That means that as we encounter people every day in our lives we encounter people for whom Jesus died. The rude person we bump into on the street, the drug addict who hassles us for change, the self-centred people who take advantage of us, all of them, and everyone else, are sinners for whom Christ died. We rejoice in what Christ has done for us and we should also rejoice over what Christ has done for every other person. They are valuable to Jesus too. Heaven rejoices over them too.

The Pharisees begrudged Jesus for taking time for sinners and tax collectors. They could not see the value in people like that. We might feel the same about people sometimes, but these are people for whom Jesus died. Heaven rejoices over people like that, over sinners, not over “righteous” people who need no repentance.

“Christ Jesus came into the world to save sinners,” this saying is trustworthy and deserving of acceptance. We are those sinners and there are a lot of other sinners out there too. All of us are so valuable to Jesus that He came into this world to save us from sin and death. There is joy in heaven over the salvation that Jesus has accomplished for all us sinners. Let us join in that joy and join in the celebration because what was lost has been found through the cross of Christ. Amen.

What are we holding onto?

Text: Luke 14:25-35

Grace, mercy, and peace to each of you from our Lord and Saviour Jesus Christ. Amen.

When I worked as a salesman in retail stores I quickly learned that if you are trying to sell someone some kind of product and it is a little bit pricy you don’t start out talking about how much it costs. You talk about the benefits first and then, after you have them convinced, you quickly try to mention the price in passing. TV commercials do the same thing. First they show you how great something works and then, right at the end, they sneak the cost in: “Only 4 small payments of $29.97!” Jesus does not sneak the cost in. Jesus talks openly about the cost in our gospel reading. His words in our gospel reading about hating your father, mother, sister, brother, children, and even your own life don’t sound very nice. They aren’t very appealing. This is probably not the kind of message that we as a church feel compelled to advertise. This is not church sign material. A message like this is going to turn people away.

At this point Jesus has huge crowds of people following Him, massive crowds waiting to see what He will do next, and Jesus turns to those massive crowds and delivers this message: “If anyone comes to me and does not hate his own father and mother and wife and children and brothers and sisters, yes, and even his own life, he cannot be my disciple.” This is what it is going to take to follow Jesus, this is the cost. If you want to follow Him you need to be ready to renounce and give up everything, even forsaking your own family, friends, and even yourself, as you journey through life with Jesus. How many people from that crowd do you think went home? I’m guessing a lot of people left Jesus that day. The cost was just too high.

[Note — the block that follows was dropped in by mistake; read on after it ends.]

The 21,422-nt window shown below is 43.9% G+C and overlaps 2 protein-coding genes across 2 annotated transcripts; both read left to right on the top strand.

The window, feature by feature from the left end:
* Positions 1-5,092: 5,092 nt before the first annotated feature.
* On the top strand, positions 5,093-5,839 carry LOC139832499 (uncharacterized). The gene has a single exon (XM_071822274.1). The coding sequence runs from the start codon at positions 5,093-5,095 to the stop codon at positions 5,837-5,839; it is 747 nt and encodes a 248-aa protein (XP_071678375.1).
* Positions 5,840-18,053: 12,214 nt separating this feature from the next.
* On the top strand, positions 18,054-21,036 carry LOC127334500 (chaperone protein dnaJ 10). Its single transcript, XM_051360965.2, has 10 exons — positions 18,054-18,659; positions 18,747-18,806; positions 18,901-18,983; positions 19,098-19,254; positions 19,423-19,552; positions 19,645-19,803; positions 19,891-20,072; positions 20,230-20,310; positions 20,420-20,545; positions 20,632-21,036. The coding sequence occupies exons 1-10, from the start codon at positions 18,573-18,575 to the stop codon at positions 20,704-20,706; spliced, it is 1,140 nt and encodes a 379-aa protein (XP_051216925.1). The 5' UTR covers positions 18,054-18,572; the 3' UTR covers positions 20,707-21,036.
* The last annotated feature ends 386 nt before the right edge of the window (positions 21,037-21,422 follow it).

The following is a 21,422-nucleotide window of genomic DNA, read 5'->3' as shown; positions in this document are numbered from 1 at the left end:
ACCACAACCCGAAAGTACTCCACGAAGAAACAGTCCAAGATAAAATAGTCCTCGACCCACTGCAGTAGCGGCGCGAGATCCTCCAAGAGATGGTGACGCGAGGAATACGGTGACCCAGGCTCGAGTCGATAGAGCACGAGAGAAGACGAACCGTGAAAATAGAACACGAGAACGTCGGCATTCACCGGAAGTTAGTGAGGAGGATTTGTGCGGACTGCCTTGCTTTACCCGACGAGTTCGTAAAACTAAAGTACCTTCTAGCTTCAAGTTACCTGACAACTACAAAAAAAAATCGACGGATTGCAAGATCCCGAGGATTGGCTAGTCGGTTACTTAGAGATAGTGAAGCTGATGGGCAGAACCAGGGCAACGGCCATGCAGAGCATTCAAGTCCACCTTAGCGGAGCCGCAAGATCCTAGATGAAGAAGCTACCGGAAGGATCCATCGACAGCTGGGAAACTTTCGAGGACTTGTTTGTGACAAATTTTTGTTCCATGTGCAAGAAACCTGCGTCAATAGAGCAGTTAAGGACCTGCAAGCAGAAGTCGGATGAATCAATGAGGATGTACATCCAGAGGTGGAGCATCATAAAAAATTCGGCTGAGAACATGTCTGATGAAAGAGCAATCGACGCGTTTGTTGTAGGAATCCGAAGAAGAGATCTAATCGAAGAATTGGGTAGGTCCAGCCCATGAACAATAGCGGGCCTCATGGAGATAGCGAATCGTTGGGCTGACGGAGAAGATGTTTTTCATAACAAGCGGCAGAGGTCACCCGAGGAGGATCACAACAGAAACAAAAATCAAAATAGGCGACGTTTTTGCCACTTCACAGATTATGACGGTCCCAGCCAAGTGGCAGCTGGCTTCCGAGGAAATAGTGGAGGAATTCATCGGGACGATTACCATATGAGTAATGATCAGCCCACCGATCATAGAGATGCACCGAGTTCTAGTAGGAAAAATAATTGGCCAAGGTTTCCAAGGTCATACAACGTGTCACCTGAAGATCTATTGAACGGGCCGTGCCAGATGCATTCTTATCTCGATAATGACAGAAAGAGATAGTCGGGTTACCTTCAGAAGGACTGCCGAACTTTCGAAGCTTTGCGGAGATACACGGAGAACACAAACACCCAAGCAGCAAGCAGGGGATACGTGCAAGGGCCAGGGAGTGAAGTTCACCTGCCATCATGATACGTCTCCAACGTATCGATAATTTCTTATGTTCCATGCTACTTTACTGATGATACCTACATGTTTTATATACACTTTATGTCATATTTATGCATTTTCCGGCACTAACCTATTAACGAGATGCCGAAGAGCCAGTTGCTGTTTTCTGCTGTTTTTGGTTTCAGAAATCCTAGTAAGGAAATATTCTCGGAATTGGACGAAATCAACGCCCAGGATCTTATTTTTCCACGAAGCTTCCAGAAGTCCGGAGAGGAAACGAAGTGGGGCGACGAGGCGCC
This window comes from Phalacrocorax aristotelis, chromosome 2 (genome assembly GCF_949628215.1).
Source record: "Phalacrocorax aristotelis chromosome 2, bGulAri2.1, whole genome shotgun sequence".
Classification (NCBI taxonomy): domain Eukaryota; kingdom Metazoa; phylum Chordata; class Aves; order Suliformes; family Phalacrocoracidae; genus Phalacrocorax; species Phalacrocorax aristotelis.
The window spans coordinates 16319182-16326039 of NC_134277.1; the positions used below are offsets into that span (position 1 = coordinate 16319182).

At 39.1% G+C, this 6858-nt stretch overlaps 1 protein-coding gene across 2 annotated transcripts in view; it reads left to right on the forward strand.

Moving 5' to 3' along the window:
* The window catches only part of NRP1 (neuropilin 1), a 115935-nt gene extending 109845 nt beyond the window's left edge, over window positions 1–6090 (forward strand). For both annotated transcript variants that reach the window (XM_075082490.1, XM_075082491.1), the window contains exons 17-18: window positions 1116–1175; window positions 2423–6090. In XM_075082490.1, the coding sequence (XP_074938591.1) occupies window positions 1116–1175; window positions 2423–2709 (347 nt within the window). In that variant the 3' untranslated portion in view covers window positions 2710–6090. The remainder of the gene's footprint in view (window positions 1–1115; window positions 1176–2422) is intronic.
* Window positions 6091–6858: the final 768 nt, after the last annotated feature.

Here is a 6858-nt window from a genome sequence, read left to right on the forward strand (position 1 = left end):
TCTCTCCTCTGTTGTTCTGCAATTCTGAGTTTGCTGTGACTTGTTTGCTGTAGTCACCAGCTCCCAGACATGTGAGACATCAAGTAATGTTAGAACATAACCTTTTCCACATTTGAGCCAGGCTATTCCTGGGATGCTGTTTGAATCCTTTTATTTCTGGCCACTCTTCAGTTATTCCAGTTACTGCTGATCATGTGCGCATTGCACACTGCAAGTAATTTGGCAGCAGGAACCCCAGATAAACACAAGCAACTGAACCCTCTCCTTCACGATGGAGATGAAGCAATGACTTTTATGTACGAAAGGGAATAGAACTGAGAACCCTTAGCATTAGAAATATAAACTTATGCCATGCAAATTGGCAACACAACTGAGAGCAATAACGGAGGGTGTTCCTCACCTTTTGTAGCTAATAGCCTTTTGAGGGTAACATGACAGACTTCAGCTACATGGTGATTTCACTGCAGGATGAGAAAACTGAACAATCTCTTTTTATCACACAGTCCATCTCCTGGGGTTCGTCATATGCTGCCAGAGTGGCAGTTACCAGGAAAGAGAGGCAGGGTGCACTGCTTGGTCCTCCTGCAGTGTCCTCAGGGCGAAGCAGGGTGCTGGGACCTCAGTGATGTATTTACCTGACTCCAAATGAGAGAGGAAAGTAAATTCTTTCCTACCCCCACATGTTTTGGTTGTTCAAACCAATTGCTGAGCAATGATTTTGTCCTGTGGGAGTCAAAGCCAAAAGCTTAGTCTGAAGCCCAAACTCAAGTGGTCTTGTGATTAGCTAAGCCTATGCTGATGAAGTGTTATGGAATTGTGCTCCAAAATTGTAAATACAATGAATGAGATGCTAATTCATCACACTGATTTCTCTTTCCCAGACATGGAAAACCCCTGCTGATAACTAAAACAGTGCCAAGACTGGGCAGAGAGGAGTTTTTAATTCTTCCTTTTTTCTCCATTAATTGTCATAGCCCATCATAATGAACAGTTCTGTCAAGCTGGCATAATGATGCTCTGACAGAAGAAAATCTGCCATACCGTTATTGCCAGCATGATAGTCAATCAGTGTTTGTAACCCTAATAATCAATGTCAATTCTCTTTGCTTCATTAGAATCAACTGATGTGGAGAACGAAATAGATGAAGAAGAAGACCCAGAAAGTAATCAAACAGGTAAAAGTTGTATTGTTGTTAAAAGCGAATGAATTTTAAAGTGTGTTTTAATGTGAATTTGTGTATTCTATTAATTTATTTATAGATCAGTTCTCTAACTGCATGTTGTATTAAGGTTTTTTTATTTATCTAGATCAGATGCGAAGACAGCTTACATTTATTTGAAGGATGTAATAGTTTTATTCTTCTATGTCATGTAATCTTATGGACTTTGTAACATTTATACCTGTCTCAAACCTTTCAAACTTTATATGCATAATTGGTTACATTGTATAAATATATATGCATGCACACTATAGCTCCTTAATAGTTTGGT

Jesus speaks these same words to us today. He calls us to be singularly focused, without distractions, on Him. Our attention cannot be divided. “Any one of you who does not renounce all that he has cannot be my disciple.” In other words: unless you are prepared renounce and give up everything, even your family and even your life, you cannot be my disciple.

It’s not that Jesus hates families, not at all. Our families our fathers, mothers, sisters, brothers, wives, and children are gifts from God. After He had created Adam, God looked at Him and said, “It is not good for man to be alone, let us make a helper fit for him,” and He created Eve. God created family, God blesses family telling Adam and Eve to be fruitful and multiply; family is a good gift from God. On top of all of that, in the Ten Commandments we are told to honor our father and mother, not to hate them.

The word hate is strong, but Jesus is trying to shock us so that we understand the serious cost of following Jesus. He is calling us to think about what we are holding onto, what we are unwilling to let go of. We need to be prepared to renounce or give up everything for the sake of following Jesus. Family is just one example of that. Jesus uses family as His example because that will hit close to home for many of us. We love our families and rightfully so.  Family is a good gift from God, but if family comes between us and following Jesus we need to be ready to give up our family and follow Jesus. Anything that might come between us and Jesus needs to be gotten rid of otherwise we cannot be His disciple. Following Jesus is not a part time job. We might need to let go of some stuff that is getting in the way.

Following Jesus means fearing, loving, and trusting Jesus above all things, loving the Lord your God with all your heart, soul, mind and strength. That is the simplest way to summarize the first of the Ten Commandments, “You shall have no other God’s before me.” But our sinful nature, with some encouragement from the Devil and the sinful world around us, fears, loves, and trusts a lot of things more than God.